1921 - 1921
Hawaii-based author, expert storyteller and scholar on Japanese immigrant clothing Barbara Kawakami (1921- ) was born in Okkogamura, Kumamoto, Japan. Her parents returned to Japan after the sugar plantation strike in 1921 when her mother was pregnant with her, but came back to Hawaii when she was three-months old, her father considering it a better place to raise and educate children. She grew up and lived on Oahu Sugar Plantation in Waipahu, Hawaii til she married at the age of twenty-two.
Like many nisei (Second-generation) children who grew up on a plantation Kawakami's education ended with the eighth grade out of economic necessity. She enrolled in a private sewing school and was a dressmaker for thirty-eight years, raising three college-educated children. Soon after attaining American citizenship in 1955, Kawakami became a high school graduate when she passed the General Equivalency Diploma (GED) exam in Honolulu. Kawakami went on to receive a B.S. in textile and clothing and a M.A. in Asian studies after the age of fifty.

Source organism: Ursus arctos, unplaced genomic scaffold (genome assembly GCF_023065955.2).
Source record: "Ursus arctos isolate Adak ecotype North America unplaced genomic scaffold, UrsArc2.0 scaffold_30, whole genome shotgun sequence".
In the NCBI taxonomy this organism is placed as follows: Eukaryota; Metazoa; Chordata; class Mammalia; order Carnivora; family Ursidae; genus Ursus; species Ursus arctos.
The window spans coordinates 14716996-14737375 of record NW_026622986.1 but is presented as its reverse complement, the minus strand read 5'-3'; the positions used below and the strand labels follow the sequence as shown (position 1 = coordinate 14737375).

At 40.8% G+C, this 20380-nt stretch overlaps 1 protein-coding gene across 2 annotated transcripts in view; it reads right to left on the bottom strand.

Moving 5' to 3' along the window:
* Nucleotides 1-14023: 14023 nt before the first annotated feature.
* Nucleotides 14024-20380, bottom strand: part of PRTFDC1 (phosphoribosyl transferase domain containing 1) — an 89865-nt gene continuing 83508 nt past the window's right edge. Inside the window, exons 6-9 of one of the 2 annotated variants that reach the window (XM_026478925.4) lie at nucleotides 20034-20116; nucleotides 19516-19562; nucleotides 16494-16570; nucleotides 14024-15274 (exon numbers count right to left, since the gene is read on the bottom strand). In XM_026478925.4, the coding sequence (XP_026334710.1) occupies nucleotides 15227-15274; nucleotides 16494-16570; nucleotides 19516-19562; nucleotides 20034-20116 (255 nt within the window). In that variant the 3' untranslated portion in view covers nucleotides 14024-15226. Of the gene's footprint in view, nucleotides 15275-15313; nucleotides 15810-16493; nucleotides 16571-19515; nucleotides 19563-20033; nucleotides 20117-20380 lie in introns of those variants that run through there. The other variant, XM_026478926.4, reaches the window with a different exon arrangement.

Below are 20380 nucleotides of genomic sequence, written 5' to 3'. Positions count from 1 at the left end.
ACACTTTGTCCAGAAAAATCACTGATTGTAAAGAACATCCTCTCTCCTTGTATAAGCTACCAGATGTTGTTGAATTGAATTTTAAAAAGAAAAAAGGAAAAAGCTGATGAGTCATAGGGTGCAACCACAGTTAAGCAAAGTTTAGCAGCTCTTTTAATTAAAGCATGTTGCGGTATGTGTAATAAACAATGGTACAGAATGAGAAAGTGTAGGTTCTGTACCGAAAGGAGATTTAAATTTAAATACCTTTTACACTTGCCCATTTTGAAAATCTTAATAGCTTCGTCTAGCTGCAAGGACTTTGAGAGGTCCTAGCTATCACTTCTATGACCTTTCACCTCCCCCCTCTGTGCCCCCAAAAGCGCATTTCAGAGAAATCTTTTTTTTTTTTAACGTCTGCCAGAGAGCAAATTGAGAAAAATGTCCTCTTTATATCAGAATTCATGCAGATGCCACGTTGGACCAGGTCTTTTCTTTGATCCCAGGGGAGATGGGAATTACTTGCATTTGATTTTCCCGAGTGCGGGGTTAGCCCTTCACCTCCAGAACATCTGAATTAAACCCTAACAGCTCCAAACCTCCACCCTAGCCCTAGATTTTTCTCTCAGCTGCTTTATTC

During the course of her research on Japanese immigrants to Hawaii in her senior year at the University of Hawaii at Manoa Kawakami discovered the lack of information about clothing worn by immigrants on the plantations. She began conducting interviews in the summer of 1979 and collecting rare samples of clothing and photographs. Her plantation background served her well in creating a rapport with issei and others who had lived in a plantation setting.
Over roughly fifteen years, she managed to build the most significant collection of Issei immigration and plantation clothing in the world and to record over 250 interviews with the aging Issei, many of them picture brides, capturing their memories of the struggles of immigration and the harsh conditions of working and living on the plantation and linking their stories directly to the clothing they crafted and wore.